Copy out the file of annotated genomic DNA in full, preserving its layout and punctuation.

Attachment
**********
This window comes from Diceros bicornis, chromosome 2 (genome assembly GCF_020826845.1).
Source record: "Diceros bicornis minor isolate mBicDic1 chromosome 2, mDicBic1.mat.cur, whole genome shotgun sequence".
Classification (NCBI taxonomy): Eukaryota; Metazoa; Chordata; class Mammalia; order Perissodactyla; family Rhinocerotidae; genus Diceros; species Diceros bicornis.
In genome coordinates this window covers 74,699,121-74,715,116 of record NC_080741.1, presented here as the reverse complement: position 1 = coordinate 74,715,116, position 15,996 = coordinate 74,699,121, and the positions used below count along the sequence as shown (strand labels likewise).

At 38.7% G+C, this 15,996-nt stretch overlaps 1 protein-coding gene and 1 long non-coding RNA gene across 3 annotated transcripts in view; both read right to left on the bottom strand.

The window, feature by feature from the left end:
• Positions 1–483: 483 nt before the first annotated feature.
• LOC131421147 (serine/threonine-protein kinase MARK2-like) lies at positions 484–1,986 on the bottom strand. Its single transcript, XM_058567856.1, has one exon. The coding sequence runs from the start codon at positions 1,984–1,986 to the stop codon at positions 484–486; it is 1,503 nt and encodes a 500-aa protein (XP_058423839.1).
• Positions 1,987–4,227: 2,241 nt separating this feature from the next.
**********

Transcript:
This window comes from Diceros bicornis, chromosome 2 (genome assembly GCF_020826845.1).
Source record: "Diceros bicornis minor isolate mBicDic1 chromosome 2, mDicBic1.mat.cur, whole genome shotgun sequence".
Classification (NCBI taxonomy): Eukaryota; Metazoa; Chordata; class Mammalia; order Perissodactyla; family Rhinocerotidae; genus Diceros; species Diceros bicornis.
In genome coordinates this window covers 74,699,121-74,715,116 of record NC_080741.1, presented here as the reverse complement: position 1 = coordinate 74,715,116, position 15,996 = coordinate 74,699,121, and the positions used below count along the sequence as shown (strand labels likewise).

At 38.7% G+C, this 15,996-nt stretch overlaps 1 protein-coding gene and 1 long non-coding RNA gene across 3 annotated transcripts in view; both read right to left on the bottom strand.

The window, feature by feature from the left end:
• Positions 1–483: 483 nt before the first annotated feature.
• LOC131421147 (serine/threonine-protein kinase MARK2-like) lies at positions 484–1,986 on the bottom strand. Its single transcript, XM_058567856.1, has one exon. The coding sequence runs from the start codon at positions 1,984–1,986 to the stop codon at positions 484–486; it is 1,503 nt and encodes a 500-aa protein (XP_058423839.1).
• Positions 1,987–4,227: 2,241 nt separating this feature from the next.